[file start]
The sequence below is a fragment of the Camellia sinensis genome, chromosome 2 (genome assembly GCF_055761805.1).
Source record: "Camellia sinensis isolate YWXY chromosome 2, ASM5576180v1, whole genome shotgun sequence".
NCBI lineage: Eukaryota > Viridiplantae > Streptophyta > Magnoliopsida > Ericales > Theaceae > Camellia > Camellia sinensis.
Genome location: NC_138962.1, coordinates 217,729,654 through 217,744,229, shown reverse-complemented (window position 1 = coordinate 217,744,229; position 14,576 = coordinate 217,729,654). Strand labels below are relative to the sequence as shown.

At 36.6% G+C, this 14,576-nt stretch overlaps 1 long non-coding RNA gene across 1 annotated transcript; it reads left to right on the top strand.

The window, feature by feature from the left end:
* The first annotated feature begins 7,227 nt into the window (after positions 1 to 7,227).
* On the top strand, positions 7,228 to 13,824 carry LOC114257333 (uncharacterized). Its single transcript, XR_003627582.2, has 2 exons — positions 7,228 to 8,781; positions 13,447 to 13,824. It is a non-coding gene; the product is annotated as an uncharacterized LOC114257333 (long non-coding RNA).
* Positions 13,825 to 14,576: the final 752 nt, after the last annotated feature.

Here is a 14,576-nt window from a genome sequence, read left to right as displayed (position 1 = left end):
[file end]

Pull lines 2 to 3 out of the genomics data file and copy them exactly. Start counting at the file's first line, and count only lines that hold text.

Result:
Source record: "Camellia sinensis isolate YWXY chromosome 2, ASM5576180v1, whole genome shotgun sequence".
NCBI lineage: Eukaryota > Viridiplantae > Streptophyta > Magnoliopsida > Ericales > Theaceae > Camellia > Camellia sinensis.